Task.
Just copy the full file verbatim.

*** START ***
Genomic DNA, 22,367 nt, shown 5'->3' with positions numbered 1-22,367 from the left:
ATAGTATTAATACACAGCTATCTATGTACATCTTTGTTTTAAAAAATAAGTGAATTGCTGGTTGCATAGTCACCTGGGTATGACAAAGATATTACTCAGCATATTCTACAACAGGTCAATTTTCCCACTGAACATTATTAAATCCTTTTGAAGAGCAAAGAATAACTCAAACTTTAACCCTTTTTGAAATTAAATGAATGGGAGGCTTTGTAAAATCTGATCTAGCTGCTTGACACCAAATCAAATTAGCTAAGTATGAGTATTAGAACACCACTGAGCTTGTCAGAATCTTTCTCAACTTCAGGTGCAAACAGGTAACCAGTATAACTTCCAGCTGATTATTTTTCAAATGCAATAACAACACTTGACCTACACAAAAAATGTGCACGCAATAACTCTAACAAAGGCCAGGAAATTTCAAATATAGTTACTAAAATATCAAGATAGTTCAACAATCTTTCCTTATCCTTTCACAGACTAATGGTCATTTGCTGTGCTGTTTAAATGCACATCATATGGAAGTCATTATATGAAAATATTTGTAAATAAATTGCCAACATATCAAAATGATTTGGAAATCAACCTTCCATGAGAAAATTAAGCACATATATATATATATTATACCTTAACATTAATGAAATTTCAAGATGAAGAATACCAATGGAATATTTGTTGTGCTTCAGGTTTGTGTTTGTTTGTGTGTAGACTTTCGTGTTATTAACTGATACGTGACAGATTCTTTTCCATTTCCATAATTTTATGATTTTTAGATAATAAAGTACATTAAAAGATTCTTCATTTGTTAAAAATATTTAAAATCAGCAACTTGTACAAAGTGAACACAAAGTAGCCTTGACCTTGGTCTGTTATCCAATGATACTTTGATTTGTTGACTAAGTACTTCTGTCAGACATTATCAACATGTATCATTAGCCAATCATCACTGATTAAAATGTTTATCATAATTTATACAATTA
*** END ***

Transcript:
Genomic DNA, 22,367 nt, shown 5'->3' with positions numbered 1-22,367 from the left:
ATAGTATTAATACACAGCTATCTATGTACATCTTTGTTTTAAAAAATAAGTGAATTGCTGGTTGCATAGTCACCTGGGTATGACAAAGATATTACTCAGCATATTCTACAACAGGTCAATTTTCCCACTGAACATTATTAAATCCTTTTGAAGAGCAAAGAATAACTCAAACTTTAACCCTTTTTGAAATTAAATGAATGGGAGGCTTTGTAAAATCTGATCTAGCTGCTTGACACCAAATCAAATTAGCTAAGTATGAGTATTAGAACACCACTGAGCTTGTCAGAATCTTTCTCAACTTCAGGTGCAAACAGGTAACCAGTATAACTTCCAGCTGATTATTTTTCAAATGCAATAACAACACTTGACCTACACAAAAAATGTGCACGCAATAACTCTAACAAAGGCCAGGAAATTTCAAATATAGTTACTAAAATATCAAGATAGTTCAACAATCTTTCCTTATCCTTTCACAGACTAATGGTCATTTGCTGTGCTGTTTAAATGCACATCATATGGAAGTCATTATATGAAAATATTTGTAAATAAATTGCCAACATATCAAAATGATTTGGAAATCAACCTTCCATGAGAAAATTAAGCACATATATATATATATTATACCTTAACATTAATGAAATTTCAAGATGAAGAATACCAATGGAATATTTGTTGTGCTTCAGGTTTGTGTTTGTTTGTGTGTAGACTTTCGTGTTATTAACTGATACGTGACAGATTCTTTTCCATTTCCATAATTTTATGATTTTTAGATAATAAAGTACATTAAAAGATTCTTCATTTGTTAAAAATATTTAAAATCAGCAACTTGTACAAAGTGAACACAAAGTAGCCTTGACCTTGGTCTGTTATCCAATGATACTTTGATTTGTTGACTAAGTACTTCTGTCAGACATTATCAACATGTATCATTAGCCAATCATCACTGATTAAAATGTTTATCATAATTTATACAATTA